We have addressed this topic through many great thinkers these past few months. In particular, Miguel Ruiz has helped me understand the power of past emotional scars and the wounds that they create in us. Who better to explore the topic of a scar than a famed plastic surgeon, Maxwell Maltz. He uses the idea that a scar really can be viewed as a favorable response to injury in that it represents thicker collagen tissue that resists further injury. For example, a callus that develops on a toe from repeated walking in hard gravel would lead to protection from pain and hurt in the future. However, similarly, when we get hurt, our emotional scar tissue forms a thick barrier between us and others. We don’t allow others to touch us in ways that would cause pain. Accordingly, we isolate ourselves to avoid this pain. We are particularly sensitive because we take things personally (sound familiar? if not, reread The 4 Agreements, which have been life changing for me and which I covered in a blog series a few months ago). From a small and wounded ego we allow things to affect us.
Someone asked Maltz then how does a plastic surgeon avoid scar tissue? Maltz responded that a plastic surgeon does create scar tissue but there is not obvious external scars. I like the old joke: what is the definition of plastic surgery? All it is is surgery done right. I use that all the time…which is true. When i make a cut, I follow relaxed skin tension lines, how the collagen bundles move. I cut out 3:1 ellipses and hide it along subunits of the face. I remove tissues in subunits to hide them. I undermine tissue to remove tension. I use multiple layer closures. I use skin eversion and non tissue reacting sutures. I borrow tissue to fill in tissues that have a similar color and texture match, etc. The point is that a plastic surgeon can make a cut without scar tissue because these techniques minimize tension on a wound. Without tension, a wound heals appropriately. Similarly, when we have a strong self image and self identity, nothing can really wound us because there is no tension. We can be our own plastic surgeons. Tomorrow we will talk about how to perform our own emotional facelift according to Maltz’s principles.
As encouraged throughout this blog series, Maltz wants us to have an incredibly realistic self image not one based on self delusion and self denial. I think if you have been faithfully reading this series you will recognize the truth of this comment. Accordingly, even though we should focus on the positive goal (“keep our eye on the prize”) we also should not disavow the importance of using negative thinking.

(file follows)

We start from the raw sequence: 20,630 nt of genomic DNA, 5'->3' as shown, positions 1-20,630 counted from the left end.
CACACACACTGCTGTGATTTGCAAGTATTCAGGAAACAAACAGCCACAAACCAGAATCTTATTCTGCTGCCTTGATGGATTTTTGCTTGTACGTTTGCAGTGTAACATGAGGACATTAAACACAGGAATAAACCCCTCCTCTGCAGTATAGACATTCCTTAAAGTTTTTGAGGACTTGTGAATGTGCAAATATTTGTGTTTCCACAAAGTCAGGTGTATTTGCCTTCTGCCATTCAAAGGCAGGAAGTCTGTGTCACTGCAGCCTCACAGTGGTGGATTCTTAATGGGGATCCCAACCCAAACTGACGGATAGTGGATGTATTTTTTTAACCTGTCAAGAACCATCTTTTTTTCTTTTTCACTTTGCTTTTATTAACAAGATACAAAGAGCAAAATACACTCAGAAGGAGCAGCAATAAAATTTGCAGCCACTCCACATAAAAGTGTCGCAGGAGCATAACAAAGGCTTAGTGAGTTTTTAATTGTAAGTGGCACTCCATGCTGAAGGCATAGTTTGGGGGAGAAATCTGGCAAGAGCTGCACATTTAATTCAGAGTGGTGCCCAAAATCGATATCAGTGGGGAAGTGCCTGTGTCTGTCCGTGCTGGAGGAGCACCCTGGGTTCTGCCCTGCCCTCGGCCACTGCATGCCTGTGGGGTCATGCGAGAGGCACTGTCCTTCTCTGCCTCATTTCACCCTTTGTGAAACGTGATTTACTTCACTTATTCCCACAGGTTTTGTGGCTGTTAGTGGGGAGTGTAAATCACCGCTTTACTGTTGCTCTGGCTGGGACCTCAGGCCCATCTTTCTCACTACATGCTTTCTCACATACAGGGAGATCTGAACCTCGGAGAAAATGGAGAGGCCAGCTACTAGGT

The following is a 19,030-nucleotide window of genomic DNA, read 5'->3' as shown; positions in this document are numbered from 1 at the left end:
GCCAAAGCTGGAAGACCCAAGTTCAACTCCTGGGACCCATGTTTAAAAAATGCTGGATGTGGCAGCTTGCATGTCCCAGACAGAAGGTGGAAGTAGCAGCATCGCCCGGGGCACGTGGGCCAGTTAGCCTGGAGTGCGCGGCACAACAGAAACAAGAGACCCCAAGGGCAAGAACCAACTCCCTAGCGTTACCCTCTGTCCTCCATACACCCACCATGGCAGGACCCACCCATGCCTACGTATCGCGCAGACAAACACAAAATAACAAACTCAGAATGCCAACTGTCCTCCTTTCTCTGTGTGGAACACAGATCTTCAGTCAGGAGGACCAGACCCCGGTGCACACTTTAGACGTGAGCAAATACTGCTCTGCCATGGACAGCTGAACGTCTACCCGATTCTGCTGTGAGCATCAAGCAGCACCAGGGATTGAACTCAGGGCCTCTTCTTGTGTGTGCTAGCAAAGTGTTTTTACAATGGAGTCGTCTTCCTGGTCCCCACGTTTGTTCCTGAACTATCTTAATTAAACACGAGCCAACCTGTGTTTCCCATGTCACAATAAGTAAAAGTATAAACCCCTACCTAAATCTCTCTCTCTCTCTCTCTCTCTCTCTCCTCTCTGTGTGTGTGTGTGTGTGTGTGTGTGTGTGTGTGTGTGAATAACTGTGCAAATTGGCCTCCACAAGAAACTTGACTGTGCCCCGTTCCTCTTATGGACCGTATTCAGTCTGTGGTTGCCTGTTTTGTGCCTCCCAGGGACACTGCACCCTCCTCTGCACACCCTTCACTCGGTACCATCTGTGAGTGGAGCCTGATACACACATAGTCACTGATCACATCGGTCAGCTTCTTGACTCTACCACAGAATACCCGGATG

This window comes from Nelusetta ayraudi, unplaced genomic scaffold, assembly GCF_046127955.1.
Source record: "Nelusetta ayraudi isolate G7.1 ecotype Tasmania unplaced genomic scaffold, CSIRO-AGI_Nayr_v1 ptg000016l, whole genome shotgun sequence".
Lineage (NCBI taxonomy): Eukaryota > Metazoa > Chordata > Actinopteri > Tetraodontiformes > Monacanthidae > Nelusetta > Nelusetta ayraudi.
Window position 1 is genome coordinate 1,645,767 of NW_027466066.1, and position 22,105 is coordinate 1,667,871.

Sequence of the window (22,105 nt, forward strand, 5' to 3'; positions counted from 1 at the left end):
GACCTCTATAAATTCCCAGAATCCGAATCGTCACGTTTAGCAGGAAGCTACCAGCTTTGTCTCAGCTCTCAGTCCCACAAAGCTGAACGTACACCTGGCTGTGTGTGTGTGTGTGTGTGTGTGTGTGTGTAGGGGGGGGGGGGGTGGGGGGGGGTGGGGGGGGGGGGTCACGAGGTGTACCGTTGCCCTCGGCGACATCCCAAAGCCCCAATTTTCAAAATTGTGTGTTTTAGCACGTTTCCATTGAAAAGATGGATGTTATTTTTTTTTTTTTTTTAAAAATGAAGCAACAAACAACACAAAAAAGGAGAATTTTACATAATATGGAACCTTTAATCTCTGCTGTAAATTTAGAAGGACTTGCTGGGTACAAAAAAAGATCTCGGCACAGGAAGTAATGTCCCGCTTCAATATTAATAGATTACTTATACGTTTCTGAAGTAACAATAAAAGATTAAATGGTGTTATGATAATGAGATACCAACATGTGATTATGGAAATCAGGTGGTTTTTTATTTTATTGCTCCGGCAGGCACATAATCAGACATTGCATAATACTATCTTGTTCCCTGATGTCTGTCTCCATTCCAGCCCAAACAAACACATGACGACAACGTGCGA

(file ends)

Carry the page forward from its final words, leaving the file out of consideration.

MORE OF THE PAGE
He likens the use of negative thinking to a golfer who is aware of where the bunkers are in front of him but focuses on the green. Similarly at the end of the day, focus on your successes but have the flashing lights on the dashboard of the pitfalls you avoided or failed to avoid so that you do not commit the same error again. Like the guided missile moving toward its target, we have to acknowledge the errors so that we can make corrective steps toward our goal and so that we can avoid that negative action again. When negative thinking forms boundaries in our minds or serves to focus us “on the green” so to speak, it can be a good thing.
Today we are going to talk about how to avoid our Automatic Failure Mechanism by painting a detailed picture of what failure is using the acronym of F.A.I.L.U.R.E.:
Frustration, hopelessness, futility- Frustration over your life circumstances and a view of your life as futile comes from one of two perspectives: unrealistic goals or poor self image. When we set ourselves up for failure by creating perfectionistic goals rather than practical ones, we are driven to try to attain things that may not ever happen. We might just set ourselves up for failure. It is not bad to have great dreams but when those dreams become the source of frustration, we need to reevaluate the dream itself. Or, we need to see whether we have such a poor self image that we cannot see but dissatisfaction with everything that we do or try to do.
Aggressiveness (misdirected)- Frustration leads to aggressiveness like day leads to night, as Maltz says. When we are confronted with frustration, we turn that energy into anger and aggression. We reach a boiling point that makes us lash out to those around us without our even knowing it sometimes. We must not allow our frustration to turn to this aggressiveness. One of the best therapies to break this frustration-aggression cycle is exercise: channel your misdirected energies into physical activity that will help your body rather than shooting out at everyone around you without regard to why you are doing that.
Insecurity- Maltz talks about how two patients who both receive similar cosmetic surgery and with similar benefits have completely different responses. One person has a life-changing experience and moves forward. The other individual can barely see the improvement and is mired in self doubt and hatred. The difference lies in one’s own self image. With a bad self image, one cannot move beyond it despite physical proof to the contrary. With a good self image, one sees the improvements and accepts those changes. Sometimes we can raise ourselves from our own insecurity by setting a new life goal that we can move toward. Without goals in life, we are a ship that does not know which way we should go and that can breed insecurity.
Loneliness (lack of “oneness”)- Loneliness sometimes is a protective mechanism in which we shield ourselves from emotional pain but not establishing ties with others. But by doing so, we freeze ourselves into a terrible condition. To talk, laugh, party, dance, and enjoy the company of others is pleasurable and can enhance our own success mechanism. To stay standoffish can lead to our own crippling Automatic Failure Mechanism.